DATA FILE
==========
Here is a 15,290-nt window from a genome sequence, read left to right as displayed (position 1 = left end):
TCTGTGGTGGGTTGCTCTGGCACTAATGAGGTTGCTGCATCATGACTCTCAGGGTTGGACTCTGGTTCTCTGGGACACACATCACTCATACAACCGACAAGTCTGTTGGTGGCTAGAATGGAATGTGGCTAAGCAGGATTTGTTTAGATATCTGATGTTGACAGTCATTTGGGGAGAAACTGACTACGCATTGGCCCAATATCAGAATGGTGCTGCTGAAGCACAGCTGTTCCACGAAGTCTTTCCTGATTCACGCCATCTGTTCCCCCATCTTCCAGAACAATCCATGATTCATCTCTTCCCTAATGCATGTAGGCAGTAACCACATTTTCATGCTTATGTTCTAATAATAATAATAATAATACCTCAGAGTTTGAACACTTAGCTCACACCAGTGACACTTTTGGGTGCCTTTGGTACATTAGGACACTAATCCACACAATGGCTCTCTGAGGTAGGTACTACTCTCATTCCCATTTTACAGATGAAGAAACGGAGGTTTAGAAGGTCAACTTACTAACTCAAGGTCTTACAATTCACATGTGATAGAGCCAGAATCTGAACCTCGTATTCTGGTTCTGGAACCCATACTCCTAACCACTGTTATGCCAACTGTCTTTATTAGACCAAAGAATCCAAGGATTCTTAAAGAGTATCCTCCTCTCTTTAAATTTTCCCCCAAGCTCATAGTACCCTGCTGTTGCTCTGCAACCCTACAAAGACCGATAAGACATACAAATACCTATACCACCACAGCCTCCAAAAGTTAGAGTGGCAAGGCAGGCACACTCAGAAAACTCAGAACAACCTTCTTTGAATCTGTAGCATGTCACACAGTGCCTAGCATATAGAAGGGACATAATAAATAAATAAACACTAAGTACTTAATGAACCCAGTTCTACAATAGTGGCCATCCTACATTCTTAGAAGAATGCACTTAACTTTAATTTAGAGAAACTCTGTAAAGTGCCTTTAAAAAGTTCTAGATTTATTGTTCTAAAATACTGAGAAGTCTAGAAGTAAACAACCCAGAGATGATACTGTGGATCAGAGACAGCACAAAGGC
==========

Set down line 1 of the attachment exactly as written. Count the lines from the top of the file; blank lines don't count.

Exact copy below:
Here is a 15,290-nt window from a genome sequence, read left to right as displayed (position 1 = left end):